Antithrombotic therapy in patients with mechanical and biological prosthetic heart valves

Chest. 2001 Jan;119(1 Suppl):220S-227S. doi: 10.1378/chest.119.1_suppl.220s.


1. Permanent therapy with oral anticoagulants offers the most consistent protection in patients with mechanical heart valves. 2. Antiplatelet agents alone do not consistently protect patients with mechanical prosthetic heart valves, including patients in sinus rhythm with St. Jude Medical valves in the aortic position. 3. Levels of oral anticoagulants that prolong the INR to 2.0 to 3.0 appear satisfactory for patients with St. Jude Medical bileaflet and Medtronic-Hall tilting disk mechanical valves in the aortic position, provided they are in sinus rhythm and the left atrium is not enlarged. Presumably, this is also true for the CarboMedics bileaflet valve, based on the observation of no clinically important difference in the rate of systemic embolism with this valve and the St. Jude Medical bileaflet valve. 4. Levels of oral anticoagulants that prolong the INR to 2.5 to 3.5 are satisfactory for tilting disk valves and bileaflet prosthetic valves in the mitral position. 5. Experience in patients with caged ball valves who had prothrombin time ratios reported in terms of the INR is sparse, because few such valves have been inserted in recent years. The number of surviving patients with caged ball valves continues to decrease. It has been suggested that the most advantageous level of the INR in patients with caged ball or caged disk valves should be as high as 4.0 to 4.9. However, others have shown a high rate of major hemorrhage with an INR that is even somewhat lower, 3.0-4.5. The problem is self-limited, however, because few such valves are being inserted. 6. In patients with mechanical heart valves, aspirin, in addition to oral anticoagulants, has been shown to diminish the frequency of thromboemboli. The risk of bleeding is somewhat increased if the INR is 2.0 to 3.0 or 2.5 to 3.5. However, if the INR is 3.0 to 4.5, the risk of bleeding becomes excessive with aspirin. There are no investigations in which aspirin 80 mg/d in combination with oral anticoagulants was evaluated. 7. Data are insufficient to recommend dipyridamole over low doses of aspirin in combination with warfarin. Whether dipyridamole plus aspirin is more effective than aspirin alone when used with warfarin is undetermined. 8. Patients with bioprosthetic valves in the mitral position as well as patients with bioprosthetic valves in the aortic position may be at risk for thromboemboli during the first 3 months after operation. 9. Among patients with bioprosthetic valves in the mitral position, oral anticoagulants at an INR of 2.0 to 2.3 were as effective as an INR of 2.5 to 4.0 and were associated with fewer bleeding complications during the first 3 months after operation.10. Aspirin may reduce the long-term frequency of thromboembolism in patients with bioprosthetic valves.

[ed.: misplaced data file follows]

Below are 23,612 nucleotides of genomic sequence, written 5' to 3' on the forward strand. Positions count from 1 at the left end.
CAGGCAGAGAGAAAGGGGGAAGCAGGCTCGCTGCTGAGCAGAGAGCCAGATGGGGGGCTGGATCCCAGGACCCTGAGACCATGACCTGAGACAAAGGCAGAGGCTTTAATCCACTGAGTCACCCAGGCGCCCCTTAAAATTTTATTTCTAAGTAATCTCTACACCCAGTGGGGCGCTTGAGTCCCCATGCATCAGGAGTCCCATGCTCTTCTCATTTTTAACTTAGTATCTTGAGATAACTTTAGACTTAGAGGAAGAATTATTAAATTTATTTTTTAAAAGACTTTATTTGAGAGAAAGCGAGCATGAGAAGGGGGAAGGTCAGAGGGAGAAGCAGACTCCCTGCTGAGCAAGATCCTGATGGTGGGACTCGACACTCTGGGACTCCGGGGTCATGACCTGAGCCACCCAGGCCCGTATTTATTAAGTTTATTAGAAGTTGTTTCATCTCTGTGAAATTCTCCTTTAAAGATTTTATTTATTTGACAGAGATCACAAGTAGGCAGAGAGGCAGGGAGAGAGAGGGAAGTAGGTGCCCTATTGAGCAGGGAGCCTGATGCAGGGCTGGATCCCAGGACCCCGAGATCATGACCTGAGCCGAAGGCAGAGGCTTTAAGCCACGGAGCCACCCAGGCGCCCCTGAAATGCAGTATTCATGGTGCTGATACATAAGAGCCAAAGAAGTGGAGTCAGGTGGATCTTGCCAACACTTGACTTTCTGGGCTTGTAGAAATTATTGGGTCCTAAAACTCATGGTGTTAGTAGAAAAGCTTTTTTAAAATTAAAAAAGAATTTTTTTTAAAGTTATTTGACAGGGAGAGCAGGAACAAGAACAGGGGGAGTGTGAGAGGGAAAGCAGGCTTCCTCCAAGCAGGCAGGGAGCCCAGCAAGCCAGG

Publication types

  • Review

MeSH terms

  • Administration, Oral
  • Adult
  • Aged
  • Anticoagulants / therapeutic use
  • Aspirin / therapeutic use
  • Bioprosthesis*
  • Child
  • Dipyridamole / therapeutic use
  • Fibrinolytic Agents / therapeutic use*
  • Heart Valve Prosthesis*
  • Humans


  • Anticoagulants
  • Fibrinolytic Agents
  • Dipyridamole
  • Aspirin